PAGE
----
| Chuck Wendig’s books are a treasure trove of clever metaphors, snarky dialogue, and prose that conveys a sense of urgency and immediacy.
Reminiscent of Neal Stephenson’s remarkable double-whammy of Snow Crash and Cryptonomicon, Wendig utilises a third person present tense to make something that happened a long time ago in a galaxy far, far away feel like it’s happening right now somewhere not so far away.
His nuanced characterisation presents readers with protagonists often-times at war with themselves as much as they are with their external environment. And it’s terrific stuff.
No less terrific is Wendig’s natural ease at presenting a same-sex relationship with the same obvious naturalness as between opposite-sex couples. This remains a curiously odd elephant-in-the-room for some readers, who find this to be a jarring disruption for reasons beyond this critic’s understanding.
Interspecies relationships between numerous (imagined) species are acceptable, but same-sex relationships between two human characters is not? There is an odd double-standard at play which may be as much a reflection of our changing times – and the pushback by the curious denizens unfathomably bothered by changes which in no way impact their day to day lives.
The Star Wars universe allows for a variety of stories about numerous characters, as well as a variety of approaches to telling those stories – be it Matt Stover’s Shatterpoint, which transitions between first and third person, to the Robin Hobb-like first person point of view of I, Jedi – to the exclusively third person omniscient approach utilised by Timothy Zahn in his contributions.
All are welcome. None are excluded. This open-armed and kind (Jedi-like, if you will) approach only enrichens the ever-expanding Star Wars universe.
None of us own it, but many of us play in it. To the universe’s benefit.
I doff my cap to Chuck Wendig for making the Star Wars galaxy a richer and more fascinating place to visit. May he someday return to further enrich this vast and diverse universe.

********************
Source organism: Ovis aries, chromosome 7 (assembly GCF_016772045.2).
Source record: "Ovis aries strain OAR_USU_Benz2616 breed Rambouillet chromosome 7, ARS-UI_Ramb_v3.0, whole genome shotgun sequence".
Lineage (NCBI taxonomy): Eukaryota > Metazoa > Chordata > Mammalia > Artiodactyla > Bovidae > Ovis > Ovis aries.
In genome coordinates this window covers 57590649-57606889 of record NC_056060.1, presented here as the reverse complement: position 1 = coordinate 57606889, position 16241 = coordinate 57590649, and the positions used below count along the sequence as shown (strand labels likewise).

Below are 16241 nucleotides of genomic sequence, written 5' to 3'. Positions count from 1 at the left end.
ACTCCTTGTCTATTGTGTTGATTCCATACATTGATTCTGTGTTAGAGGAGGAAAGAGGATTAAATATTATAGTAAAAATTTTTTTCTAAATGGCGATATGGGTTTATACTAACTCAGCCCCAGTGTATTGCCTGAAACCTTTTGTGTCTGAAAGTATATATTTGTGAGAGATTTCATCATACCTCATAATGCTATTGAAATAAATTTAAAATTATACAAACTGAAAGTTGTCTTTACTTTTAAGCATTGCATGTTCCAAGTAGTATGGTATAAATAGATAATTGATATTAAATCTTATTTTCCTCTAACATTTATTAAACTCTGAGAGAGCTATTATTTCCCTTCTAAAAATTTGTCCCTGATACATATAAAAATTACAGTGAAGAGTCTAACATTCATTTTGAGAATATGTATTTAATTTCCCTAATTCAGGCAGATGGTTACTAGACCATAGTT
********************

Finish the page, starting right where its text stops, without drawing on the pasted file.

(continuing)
Category Archives: Science-fiction!
If you haven’t read the ‘Acts of Caine’ novels by Matthew Woodring Stover, do so now.
Publishers – if you’re out there and can see this: go and find copies of ‘Heroes Die’, ‘Blade of Tyshalle’, ‘Caine Black Knife’, and ‘Caine’s Law’. Go and find them, and for the love of any and all gods that might be out there listening: give the man a book deal, and savvy marketing department, and a staff of publicists who can market the ever-living shit out of this guy. Del Rey have never managed to properly market his books, and for years he has remained a cult author. The success he so rightly deserves has eluded him.
And that’s not right. And as Matilda said: “and if it’s not right, you’ve got to put it right!”
Each book in Matt’s Caine series is different, has a different tone, structure, and texture to it. Matt’s books are astonishing in their diverse narrative approaches, humbling in their clever narrative developments, contain complex, complicated, dynamic, three-dimensional characters. And prose and dialogue that sparkles and never, ever bores.
Don’t believe me? Then go listen to Stefan Rudnicki, the voice actor for ‘Heroes Die’: http://bit.ly/2mHIQ9z